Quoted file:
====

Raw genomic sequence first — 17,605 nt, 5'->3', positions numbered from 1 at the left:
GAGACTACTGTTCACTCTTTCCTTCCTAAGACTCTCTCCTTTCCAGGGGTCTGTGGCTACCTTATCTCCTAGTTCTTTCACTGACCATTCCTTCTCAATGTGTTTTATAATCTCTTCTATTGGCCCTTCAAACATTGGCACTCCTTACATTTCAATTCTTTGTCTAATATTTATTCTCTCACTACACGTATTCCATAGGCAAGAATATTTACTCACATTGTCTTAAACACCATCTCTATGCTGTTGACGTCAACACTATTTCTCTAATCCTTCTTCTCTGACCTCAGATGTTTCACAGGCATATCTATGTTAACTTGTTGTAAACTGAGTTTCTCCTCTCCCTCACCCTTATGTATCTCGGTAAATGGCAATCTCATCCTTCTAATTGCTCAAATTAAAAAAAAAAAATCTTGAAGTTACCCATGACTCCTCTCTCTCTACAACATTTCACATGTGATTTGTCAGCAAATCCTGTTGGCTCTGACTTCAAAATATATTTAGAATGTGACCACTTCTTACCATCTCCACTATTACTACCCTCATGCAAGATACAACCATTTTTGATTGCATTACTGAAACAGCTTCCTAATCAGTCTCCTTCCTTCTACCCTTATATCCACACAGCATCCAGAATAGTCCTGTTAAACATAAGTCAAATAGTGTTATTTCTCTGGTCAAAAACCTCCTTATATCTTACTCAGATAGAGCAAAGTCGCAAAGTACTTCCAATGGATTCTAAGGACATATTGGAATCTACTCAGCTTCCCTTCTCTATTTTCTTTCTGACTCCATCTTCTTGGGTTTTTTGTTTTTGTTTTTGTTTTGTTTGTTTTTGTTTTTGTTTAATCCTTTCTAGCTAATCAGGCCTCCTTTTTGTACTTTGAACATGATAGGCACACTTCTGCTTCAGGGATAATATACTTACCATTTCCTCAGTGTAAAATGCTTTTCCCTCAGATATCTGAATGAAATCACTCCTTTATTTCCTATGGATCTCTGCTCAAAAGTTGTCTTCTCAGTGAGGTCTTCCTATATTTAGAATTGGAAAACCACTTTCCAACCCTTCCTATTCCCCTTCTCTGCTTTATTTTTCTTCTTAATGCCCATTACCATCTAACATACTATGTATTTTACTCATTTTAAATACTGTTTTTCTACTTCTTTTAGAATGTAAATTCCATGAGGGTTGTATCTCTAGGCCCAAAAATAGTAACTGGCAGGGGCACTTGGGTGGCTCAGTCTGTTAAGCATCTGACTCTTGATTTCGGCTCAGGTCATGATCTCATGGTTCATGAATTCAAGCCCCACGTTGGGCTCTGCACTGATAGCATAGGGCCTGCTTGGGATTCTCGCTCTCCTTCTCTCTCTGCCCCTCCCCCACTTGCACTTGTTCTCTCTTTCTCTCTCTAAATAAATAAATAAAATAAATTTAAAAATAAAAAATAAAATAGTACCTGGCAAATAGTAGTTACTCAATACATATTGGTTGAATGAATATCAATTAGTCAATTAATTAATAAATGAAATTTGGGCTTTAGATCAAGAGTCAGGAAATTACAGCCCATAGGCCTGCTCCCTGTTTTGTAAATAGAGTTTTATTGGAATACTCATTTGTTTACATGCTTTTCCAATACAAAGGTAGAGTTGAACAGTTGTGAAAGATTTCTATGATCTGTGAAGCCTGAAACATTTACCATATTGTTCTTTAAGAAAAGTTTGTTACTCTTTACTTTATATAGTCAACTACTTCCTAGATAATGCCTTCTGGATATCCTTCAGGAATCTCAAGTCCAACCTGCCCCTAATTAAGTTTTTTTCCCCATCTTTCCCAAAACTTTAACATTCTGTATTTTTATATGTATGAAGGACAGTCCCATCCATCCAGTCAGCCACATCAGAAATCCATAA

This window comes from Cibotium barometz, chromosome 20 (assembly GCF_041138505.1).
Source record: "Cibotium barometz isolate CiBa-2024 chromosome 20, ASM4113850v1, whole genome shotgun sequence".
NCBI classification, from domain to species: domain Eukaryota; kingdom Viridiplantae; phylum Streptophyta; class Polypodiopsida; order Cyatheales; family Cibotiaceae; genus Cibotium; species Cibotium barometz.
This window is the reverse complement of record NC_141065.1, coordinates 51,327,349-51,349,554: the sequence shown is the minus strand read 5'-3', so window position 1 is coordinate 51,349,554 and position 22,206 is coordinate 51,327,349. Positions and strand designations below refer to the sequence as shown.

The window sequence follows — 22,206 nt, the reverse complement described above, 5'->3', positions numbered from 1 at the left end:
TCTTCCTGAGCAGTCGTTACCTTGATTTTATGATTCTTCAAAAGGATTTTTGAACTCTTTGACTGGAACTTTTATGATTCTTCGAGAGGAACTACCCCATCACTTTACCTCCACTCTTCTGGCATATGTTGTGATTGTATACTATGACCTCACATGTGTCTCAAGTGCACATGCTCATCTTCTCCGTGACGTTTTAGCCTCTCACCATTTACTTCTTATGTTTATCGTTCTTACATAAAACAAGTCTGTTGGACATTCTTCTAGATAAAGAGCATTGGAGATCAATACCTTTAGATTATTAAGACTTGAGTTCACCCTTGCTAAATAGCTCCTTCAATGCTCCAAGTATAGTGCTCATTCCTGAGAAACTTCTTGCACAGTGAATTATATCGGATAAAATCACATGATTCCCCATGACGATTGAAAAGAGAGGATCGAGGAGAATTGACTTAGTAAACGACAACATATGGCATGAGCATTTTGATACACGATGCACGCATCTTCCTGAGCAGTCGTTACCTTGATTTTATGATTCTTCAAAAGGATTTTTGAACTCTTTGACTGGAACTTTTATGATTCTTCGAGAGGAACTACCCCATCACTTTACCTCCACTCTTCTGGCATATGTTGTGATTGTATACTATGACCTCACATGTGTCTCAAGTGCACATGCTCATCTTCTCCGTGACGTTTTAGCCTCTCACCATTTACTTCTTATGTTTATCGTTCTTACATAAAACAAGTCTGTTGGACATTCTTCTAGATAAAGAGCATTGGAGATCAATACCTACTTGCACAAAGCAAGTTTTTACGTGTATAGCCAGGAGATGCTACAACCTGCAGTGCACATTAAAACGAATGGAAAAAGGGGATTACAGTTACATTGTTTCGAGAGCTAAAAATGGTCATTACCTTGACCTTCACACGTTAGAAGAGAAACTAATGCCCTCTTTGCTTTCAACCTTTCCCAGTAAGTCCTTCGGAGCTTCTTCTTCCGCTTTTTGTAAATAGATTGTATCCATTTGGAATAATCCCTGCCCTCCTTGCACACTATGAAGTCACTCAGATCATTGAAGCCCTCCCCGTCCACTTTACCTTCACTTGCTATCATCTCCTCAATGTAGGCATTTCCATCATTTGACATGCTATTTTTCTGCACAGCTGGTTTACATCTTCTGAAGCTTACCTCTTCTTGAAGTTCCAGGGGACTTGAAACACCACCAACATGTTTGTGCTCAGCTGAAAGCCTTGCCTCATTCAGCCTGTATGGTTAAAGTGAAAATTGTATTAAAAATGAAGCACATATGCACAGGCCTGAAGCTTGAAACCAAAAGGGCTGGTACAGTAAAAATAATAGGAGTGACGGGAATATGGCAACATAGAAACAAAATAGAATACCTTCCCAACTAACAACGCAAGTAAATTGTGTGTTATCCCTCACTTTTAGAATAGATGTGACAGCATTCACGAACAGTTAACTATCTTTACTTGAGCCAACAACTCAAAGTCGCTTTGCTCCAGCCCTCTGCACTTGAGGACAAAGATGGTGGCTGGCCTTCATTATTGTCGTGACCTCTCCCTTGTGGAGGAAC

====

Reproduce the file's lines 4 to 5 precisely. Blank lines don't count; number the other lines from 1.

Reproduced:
Source record: "Cibotium barometz isolate CiBa-2024 chromosome 20, ASM4113850v1, whole genome shotgun sequence".
NCBI classification, from domain to species: domain Eukaryota; kingdom Viridiplantae; phylum Streptophyta; class Polypodiopsida; order Cyatheales; family Cibotiaceae; genus Cibotium; species Cibotium barometz.